Sihle Zikalala lied about the 200 construction mafia arrests

Issued by Sello Seitlholo MP – DA Shadow Minister of Public Works and Infrastructure
01 Oct 2023 in News

Note to editors: Please find attached soundbite by Sello Seitlholo MP.

The Minister of Public Works and Infrastructure, Sihle Zikalala, lied when he made false and misleading claims that over 200 individuals – who were alleged to be part of the construction mafia, have been arrested to date. The South Africa Police Service (SAPS) has failed to corroborate his claims, leaving the DA with no option but to conclude that there are no records of arrests to confirm the 200 arrests.

Zikalala must be held accountable for deliberately going out of his way to mislead the nation through false information. The DA will use the next available opportunity when Zikalala is due to appear before the portfolio committee of Public Works and Infrastructure, to demand that he own up to his lies and publicly apologizes for deliberately misinforming the country.

If Zikalala refuses to acknowledge his false crime statistics, the DA will refer the case to Parliament’s Joint Committee on Ethics and Members’ Interest and request that they investigate the potential violation of the Executive Members Ethics Act and Code of Conduct by the Minister.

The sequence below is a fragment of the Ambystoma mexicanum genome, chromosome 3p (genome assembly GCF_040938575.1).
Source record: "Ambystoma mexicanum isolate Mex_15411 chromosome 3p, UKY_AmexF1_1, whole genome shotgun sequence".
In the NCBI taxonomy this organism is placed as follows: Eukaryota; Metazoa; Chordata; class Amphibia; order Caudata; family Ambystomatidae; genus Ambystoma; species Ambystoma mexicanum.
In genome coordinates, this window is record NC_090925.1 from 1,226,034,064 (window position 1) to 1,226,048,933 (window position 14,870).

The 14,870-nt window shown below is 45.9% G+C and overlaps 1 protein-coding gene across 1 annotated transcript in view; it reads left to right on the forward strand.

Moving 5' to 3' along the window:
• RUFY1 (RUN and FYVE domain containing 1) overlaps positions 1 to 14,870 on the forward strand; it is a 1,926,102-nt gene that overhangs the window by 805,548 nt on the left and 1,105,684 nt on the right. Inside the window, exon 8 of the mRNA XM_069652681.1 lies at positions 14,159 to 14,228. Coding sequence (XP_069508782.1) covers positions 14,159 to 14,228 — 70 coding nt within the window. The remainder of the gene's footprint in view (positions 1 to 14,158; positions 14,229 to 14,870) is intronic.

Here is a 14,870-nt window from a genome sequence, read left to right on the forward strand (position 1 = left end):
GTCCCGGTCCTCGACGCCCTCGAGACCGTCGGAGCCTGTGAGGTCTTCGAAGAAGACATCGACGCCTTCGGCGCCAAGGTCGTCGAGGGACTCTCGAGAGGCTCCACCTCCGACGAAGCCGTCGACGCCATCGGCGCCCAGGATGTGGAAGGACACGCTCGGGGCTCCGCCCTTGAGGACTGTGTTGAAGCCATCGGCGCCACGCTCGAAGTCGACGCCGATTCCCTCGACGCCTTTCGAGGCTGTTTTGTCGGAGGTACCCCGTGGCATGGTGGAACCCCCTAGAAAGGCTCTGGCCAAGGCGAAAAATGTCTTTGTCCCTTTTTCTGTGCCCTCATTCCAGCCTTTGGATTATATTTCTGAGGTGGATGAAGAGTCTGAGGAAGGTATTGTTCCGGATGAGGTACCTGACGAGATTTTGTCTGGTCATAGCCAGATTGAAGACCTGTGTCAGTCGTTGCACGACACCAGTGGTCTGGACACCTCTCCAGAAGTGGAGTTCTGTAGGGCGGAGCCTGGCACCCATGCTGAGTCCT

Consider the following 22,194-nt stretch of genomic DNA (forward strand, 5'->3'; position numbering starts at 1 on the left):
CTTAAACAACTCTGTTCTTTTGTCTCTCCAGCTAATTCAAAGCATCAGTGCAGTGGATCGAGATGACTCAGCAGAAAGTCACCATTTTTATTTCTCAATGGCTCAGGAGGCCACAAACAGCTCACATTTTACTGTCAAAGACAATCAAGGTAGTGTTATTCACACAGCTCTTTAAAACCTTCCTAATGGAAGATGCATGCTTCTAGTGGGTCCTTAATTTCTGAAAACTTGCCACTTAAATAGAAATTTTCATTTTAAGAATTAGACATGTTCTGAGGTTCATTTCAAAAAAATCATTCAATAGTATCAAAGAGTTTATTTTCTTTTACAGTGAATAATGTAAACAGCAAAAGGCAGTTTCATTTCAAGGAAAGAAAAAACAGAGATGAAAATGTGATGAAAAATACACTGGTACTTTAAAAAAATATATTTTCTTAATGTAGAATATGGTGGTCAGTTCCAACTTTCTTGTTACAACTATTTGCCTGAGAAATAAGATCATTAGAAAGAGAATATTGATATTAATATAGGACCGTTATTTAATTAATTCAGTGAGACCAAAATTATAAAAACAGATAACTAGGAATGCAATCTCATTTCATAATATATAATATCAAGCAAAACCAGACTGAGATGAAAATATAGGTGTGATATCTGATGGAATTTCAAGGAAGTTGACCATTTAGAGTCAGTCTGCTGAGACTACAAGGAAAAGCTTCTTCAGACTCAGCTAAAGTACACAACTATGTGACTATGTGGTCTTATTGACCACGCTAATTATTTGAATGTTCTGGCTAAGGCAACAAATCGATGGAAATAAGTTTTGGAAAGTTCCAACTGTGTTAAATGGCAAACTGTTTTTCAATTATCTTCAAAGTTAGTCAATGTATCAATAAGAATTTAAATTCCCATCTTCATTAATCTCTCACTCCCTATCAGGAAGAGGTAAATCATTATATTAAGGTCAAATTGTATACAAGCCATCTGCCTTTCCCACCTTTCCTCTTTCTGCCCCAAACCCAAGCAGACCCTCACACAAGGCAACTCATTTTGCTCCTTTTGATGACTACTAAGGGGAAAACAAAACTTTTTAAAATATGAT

On every occasion that Zikalala has been asked about the interventions that the government is making to address the growing threat of the construction mafia – he has repeatedly made the claim that over 200 arrests have been made so far. Industry players were justifiably skeptical of this figure, largely because there has been no improvement on the ground and some projects have had to be suspended.

It is for this reason that on 10 July 2023, the DA submitted a PAIA application to SAPS requesting that they provide us with a breakdown of the specific construction projects that were targeted and the related category of crimes for which the 200 individuals, who were alleged to be part of the construction mafia, were arrested for. In addition, SAPS had to provide clarity on the exact number of individuals – from the 200, who have either been granted bail, are still on trial or have been convicted.

Not only did SAPS fail to provide records on proofs of arrest to substantiate the 200 arrests claim, they wrote to the DA to ask for an extra 30 days to look for the information. As the 30 days has lapsed with no further communication from SAPS, it is clear that records of the 200 arrests are non-existent. It is evident that Zikalala resorted to lies to mislead the public and create the impression that he was doing something to stop the construction mafia scourge that is stalling infrastructure development in South Africa.

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